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Why should you buy pre-owned instead of a brand new vehicle?

Advantages & Disadvantages

For Kitchener-Waterloo car buyers, new cars aren’t always the way to go. In fact, for the common folks, in most cases, it’d be better off for them to look at the used market instead. Some of the advantages of purchasing new are obvious and needs little reiteration. However, before delving into the car market, you might want to know why you should avoid going new.

1. Higher Upfront Cost – Comparison

Obviously, the biggest con there is to buying new is that you’d be buying something new. New cars almost always cost more than their used counterparts, other than in some extremely specific cases. In fact, for models that aren’t receiving a major update anytime soon, you’d be better off just looking for 1 to 2 years used models and end up with a better trim package than you’d muster from a new model.

Eminently, the argument that can be made here is the fact that many manufacturers are liaising with dealers to offer very appealing financing deals that undoubtedly attract attention. However, these 0.99% APR deals or 0% financing are typically only applicable to those with stellar credit scores. Admittedly though, sometimes dealers can offer very tempting instant cash rebates. Thus you should always shop around between new and used models.

2. Hefty Depreciation

Not so plain though is the massive depreciation hit that every new car gets inflicted as soon as they leave the showroom floor. When your shiny new car has the specifications you want, and you drive it off the showroom floor, on average you can expect an immediate 11% depreciation hit. Within its first year, a new car on average depreciates by approximately 20%. Of course, this depends on the make and model.

This means that if you’re opting for zero down payment or a long-term loan with less monthly payment, you can end up with negative equity on your vehicle. Basically, your car is depreciating so much that after one year, you’d actually be owing to the loaner more money than your car is worth.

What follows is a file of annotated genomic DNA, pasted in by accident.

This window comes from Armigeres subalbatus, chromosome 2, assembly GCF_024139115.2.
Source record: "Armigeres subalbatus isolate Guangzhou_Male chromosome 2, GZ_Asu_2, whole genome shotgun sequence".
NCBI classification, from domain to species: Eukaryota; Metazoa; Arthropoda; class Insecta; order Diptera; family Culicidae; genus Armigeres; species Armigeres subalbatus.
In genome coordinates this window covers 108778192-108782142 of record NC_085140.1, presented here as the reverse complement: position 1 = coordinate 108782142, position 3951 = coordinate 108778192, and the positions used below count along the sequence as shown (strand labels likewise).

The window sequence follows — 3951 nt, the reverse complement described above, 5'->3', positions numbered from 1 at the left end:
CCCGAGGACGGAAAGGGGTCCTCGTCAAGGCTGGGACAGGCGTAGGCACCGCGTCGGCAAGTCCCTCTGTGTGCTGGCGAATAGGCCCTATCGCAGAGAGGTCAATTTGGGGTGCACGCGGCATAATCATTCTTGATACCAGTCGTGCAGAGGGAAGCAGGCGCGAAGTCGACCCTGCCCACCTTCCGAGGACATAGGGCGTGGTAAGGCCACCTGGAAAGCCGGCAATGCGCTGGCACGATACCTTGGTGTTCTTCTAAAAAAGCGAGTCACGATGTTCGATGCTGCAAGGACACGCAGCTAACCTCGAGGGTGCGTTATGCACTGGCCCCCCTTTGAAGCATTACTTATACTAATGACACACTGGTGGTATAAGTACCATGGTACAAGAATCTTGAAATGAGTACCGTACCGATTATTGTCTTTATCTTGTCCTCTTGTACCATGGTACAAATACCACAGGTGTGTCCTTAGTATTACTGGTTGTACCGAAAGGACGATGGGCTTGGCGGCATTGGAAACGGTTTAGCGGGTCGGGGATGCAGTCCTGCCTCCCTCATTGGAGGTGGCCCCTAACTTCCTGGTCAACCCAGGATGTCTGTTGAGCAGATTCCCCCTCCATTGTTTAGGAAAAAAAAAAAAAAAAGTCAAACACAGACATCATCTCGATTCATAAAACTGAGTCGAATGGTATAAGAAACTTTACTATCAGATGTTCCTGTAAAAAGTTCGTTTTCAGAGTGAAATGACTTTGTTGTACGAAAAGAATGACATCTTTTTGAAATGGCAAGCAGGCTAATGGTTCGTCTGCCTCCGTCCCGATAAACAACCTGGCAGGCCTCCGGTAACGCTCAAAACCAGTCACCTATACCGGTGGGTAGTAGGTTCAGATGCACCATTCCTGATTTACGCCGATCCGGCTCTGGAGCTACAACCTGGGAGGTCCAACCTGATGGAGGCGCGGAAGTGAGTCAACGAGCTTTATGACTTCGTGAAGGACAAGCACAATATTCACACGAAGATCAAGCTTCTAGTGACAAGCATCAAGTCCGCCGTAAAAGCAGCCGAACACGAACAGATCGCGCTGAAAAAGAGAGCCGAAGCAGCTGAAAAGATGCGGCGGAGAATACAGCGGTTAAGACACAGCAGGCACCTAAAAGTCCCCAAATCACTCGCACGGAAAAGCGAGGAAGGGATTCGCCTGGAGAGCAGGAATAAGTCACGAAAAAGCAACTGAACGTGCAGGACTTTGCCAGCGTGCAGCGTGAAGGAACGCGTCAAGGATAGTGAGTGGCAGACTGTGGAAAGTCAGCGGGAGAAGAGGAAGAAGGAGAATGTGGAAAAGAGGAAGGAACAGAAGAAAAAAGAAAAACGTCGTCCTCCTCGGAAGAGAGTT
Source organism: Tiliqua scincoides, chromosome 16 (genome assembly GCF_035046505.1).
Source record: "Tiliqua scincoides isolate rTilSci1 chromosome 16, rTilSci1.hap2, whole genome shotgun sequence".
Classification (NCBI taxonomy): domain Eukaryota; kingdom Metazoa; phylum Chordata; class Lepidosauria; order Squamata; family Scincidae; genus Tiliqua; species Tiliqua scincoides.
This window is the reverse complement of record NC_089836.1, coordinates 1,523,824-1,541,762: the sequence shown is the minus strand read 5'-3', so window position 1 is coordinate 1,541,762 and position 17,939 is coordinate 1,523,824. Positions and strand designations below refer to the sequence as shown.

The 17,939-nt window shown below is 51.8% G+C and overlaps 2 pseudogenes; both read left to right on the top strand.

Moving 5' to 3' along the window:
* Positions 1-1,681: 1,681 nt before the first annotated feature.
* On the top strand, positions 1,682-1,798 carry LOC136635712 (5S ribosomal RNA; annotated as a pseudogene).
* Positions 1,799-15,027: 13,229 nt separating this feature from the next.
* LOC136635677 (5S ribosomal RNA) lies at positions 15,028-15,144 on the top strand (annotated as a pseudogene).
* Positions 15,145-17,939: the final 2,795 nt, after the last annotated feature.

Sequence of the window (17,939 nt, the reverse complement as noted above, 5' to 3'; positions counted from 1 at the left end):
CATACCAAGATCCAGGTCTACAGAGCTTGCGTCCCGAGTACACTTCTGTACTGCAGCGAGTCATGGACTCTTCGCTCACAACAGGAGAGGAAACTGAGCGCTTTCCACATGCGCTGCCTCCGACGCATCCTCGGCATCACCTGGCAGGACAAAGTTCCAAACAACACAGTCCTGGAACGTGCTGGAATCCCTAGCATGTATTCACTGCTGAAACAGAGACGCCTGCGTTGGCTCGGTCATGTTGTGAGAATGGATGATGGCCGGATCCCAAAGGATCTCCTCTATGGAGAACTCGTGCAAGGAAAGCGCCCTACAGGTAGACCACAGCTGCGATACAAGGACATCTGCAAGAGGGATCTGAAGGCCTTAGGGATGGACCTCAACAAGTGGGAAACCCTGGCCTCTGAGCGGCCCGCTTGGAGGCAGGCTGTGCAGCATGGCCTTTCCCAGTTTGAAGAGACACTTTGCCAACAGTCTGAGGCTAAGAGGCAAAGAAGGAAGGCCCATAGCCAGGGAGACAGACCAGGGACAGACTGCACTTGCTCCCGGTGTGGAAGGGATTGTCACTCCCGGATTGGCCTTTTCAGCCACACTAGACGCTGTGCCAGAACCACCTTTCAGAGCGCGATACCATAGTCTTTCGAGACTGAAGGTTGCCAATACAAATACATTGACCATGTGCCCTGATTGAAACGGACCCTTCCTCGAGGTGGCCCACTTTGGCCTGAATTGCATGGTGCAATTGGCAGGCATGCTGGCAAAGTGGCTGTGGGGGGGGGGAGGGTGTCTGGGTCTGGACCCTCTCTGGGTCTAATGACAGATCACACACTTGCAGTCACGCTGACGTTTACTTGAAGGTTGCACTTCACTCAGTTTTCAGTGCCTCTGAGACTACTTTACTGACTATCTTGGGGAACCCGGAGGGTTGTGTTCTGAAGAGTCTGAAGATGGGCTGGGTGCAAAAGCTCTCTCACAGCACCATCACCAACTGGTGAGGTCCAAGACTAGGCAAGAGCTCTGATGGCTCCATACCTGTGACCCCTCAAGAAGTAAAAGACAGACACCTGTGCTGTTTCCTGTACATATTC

For example, say that you’re buying a new Ford Fiesta SE hatchback, an excellent car in its segment. With Ford’s current financing deal which is 3.99% APR over an 84 month loan period, it’s estimated that you’d be paying $320 monthly. The vehicle price with all the fees included is around $23,362. After the first year, the car would be worth around $18,923. However, if you make the loan payment monthly, you would have paid back $3,840, meaning that you’ll still be in debt for $19,522. You’re progressing on the loan, but now your car is worth less than what you’re paying for. This will be a particular concern if you intend to trade it in after a year or two, as the dealer considers the trade-in value to be what the car is worth. The negative equity is still there, and you’ll just be compounding the debt if you finance another car then.

3. You’ll Discover Problems First

Buying new, especially when a model just received a refresh, means that you’ll be the one to deal with all the model defects first. Of course, most manufacturers will definitely repair any factory issues under warranty, but it’s still quite the bother when your brand new car breaks down. Being a new model also means that there’ll be scarely any long-term reliability report, and it means that you’ll be buying blind.

A pretty recent example is the whole Ford Powershift issue, which only affected some Ford models equipped with the Powershift transmission. Of course, now that the issue is well documented, you can look for either unaffected models, or even used models with the problem already resolved. This is only a minor foible, but at times there might be safety defects that can prove fatal should you be the one to experience it first-hand.

Verdict

With all that said, buying new isn’t all bad. You don’t have to worry about previous owners, maintenance items, etc. However, for folks that intend to save a bit of money, there’s nothing innately wrong with going used. Considering that used dealerships are increasingly cautious at curating their own inventories and even offering limited warranties, the advantages of buying new are less significant now. If you still have questions about buying new vs buying used, don’t hesitate to get in touch with us at Garston Motors. We’ll be sure to sort you out with the right car for your application.

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